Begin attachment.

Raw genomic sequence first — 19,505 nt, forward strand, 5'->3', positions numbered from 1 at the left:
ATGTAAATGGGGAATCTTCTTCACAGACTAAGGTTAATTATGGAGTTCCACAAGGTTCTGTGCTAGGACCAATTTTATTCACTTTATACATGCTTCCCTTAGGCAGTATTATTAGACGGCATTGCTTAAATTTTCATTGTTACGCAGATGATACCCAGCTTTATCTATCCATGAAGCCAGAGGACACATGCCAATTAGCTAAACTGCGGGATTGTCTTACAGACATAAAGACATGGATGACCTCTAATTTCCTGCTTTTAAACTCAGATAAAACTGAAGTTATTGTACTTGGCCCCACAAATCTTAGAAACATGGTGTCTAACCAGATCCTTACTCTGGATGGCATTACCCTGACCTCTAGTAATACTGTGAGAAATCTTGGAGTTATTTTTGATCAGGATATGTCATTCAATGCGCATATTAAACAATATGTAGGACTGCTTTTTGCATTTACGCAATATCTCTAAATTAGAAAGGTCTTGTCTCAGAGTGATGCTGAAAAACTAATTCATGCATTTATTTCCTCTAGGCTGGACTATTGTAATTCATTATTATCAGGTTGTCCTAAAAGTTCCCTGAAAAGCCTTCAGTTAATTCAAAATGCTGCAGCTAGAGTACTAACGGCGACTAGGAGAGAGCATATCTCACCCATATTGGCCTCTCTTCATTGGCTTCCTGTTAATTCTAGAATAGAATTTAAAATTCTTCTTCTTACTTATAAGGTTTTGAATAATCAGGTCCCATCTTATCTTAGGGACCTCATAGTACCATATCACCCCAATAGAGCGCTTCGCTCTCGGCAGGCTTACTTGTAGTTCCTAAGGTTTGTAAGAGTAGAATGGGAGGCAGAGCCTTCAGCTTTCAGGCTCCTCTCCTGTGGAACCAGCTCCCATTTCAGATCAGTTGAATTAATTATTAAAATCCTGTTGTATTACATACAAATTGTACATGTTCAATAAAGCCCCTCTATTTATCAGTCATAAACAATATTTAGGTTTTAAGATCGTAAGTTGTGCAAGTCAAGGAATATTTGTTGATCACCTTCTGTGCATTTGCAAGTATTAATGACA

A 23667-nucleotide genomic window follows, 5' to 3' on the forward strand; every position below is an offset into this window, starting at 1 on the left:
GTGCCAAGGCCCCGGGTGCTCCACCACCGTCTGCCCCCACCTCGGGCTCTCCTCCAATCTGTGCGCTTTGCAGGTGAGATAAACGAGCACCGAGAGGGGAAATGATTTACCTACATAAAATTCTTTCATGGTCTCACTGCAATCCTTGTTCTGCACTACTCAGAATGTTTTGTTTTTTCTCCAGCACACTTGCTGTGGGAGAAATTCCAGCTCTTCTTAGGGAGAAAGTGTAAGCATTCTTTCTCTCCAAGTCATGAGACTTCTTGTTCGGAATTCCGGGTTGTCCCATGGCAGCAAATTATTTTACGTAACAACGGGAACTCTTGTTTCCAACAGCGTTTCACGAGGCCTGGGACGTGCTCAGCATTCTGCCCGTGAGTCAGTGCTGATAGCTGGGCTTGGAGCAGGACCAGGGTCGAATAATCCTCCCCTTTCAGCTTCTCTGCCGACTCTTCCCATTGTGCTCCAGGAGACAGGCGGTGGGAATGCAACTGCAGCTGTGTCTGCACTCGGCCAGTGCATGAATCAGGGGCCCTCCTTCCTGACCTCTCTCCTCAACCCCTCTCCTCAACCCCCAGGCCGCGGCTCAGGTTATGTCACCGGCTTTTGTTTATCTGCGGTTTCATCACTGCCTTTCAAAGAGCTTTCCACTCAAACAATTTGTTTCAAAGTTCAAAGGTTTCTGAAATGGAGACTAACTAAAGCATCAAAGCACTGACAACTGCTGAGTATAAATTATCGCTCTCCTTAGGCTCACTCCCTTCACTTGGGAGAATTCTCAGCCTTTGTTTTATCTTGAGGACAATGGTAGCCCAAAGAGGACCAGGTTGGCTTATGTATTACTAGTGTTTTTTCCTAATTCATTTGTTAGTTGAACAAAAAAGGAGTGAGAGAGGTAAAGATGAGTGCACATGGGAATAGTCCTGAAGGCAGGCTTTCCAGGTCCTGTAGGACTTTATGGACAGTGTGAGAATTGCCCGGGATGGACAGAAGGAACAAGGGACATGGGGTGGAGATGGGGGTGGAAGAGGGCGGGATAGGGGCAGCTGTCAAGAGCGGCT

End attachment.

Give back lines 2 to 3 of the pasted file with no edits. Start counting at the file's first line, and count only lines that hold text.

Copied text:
ATGTAAATGGGGAATCTTCTTCACAGACTAAGGTTAATTATGGAGTTCCACAAGGTTCTGTGCTAGGACCAATTTTATTCACTTTATACATGCTTCCCTTAGGCAGTATTATTAGACGGCATTGCTTAAATTTTCATTGTTACGCAGATGATACCCAGCTTTATCTATCCATGAAGCCAGAGGACACATGCCAATTAGCTAAACTGCGGGATTGTCTTACAGACATAAAGACATGGATGACCTCTAATTTCCTGCTTTTAAACTCAGATAAAACTGAAGTTATTGTACTTGGCCCCACAAATCTTAGAAACATGGTGTCTAACCAGATCCTTACTCTGGATGGCATTACCCTGACCTCTAGTAATACTGTGAGAAATCTTGGAGTTATTTTTGATCAGGATATGTCATTCAATGCGCATATTAAACAATATGTAGGACTGCTTTTTGCATTTACGCAATATCTCTAAATTAGAAAGGTCTTGTCTCAGAGTGATGCTGAAAAACTAATTCATGCATTTATTTCCTCTAGGCTGGACTATTGTAATTCATTATTATCAGGTTGTCCTAAAAGTTCCCTGAAAAGCCTTCAGTTAATTCAAAATGCTGCAGCTAGAGTACTAACGGCGACTAGGAGAGAGCATATCTCACCCATATTGGCCTCTCTTCATTGGCTTCCTGTTAATTCTAGAATAGAATTTAAAATTCTTCTTCTTACTTATAAGGTTTTGAATAATCAGGTCCCATCTTATCTTAGGGACCTCATAGTACCATATCACCCCAATAGAGCGCTTCGCTCTCGGCAGGCTTACTTGTAGTTCCTAAGGTTTGTAAGAGTAGAATGGGAGGCAGAGCCTTCAGCTTTCAGGCTCCTCTCCTGTGGAACCAGCTCCCATTTCAGATCAGTTGAATTAATTATTAAAATCCTGTTGTATTACATACAAATTGTACATGTTCAATAAAGCCCCTCTATTTATCAGTCATAAACAATATTTAGGTTTTAAGATCGTAAGTTGTGCAAGTCAAGGAATATTTGTTGATCACCTTCTGTGCATTTGCAAGTATTAATGACA

A 23667-nucleotide genomic window follows, 5' to 3' on the forward strand; every position below is an offset into this window, starting at 1 on the left: